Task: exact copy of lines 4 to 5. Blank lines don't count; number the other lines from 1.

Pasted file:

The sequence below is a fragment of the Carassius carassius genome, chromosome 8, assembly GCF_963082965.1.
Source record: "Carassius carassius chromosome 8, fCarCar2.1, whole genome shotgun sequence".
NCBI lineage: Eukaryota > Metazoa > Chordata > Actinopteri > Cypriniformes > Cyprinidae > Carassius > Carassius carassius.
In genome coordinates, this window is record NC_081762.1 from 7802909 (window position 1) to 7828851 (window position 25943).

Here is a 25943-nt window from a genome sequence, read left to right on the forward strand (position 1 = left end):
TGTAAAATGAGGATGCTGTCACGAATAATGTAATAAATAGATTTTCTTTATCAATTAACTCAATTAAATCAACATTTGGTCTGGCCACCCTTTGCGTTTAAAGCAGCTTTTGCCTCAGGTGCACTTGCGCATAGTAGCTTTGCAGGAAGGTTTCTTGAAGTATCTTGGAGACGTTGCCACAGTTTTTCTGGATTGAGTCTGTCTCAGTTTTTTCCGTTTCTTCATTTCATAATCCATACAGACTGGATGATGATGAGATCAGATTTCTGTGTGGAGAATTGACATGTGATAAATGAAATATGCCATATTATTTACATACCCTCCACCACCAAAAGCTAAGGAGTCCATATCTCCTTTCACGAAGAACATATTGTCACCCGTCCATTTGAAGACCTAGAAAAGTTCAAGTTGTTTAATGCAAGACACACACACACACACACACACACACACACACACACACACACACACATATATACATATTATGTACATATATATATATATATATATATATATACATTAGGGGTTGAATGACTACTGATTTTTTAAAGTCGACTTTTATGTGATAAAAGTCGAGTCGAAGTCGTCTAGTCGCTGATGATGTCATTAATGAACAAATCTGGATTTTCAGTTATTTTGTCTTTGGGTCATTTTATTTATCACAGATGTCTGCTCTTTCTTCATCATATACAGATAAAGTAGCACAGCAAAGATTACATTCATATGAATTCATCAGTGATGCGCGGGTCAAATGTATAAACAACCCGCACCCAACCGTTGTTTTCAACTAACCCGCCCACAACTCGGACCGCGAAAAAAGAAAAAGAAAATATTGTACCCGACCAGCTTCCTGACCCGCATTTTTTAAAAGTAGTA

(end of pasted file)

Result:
In genome coordinates, this window is record NC_081762.1 from 7802909 (window position 1) to 7828851 (window position 25943).

Here is a 25943-nt window from a genome sequence, read left to right on the forward strand (position 1 = left end):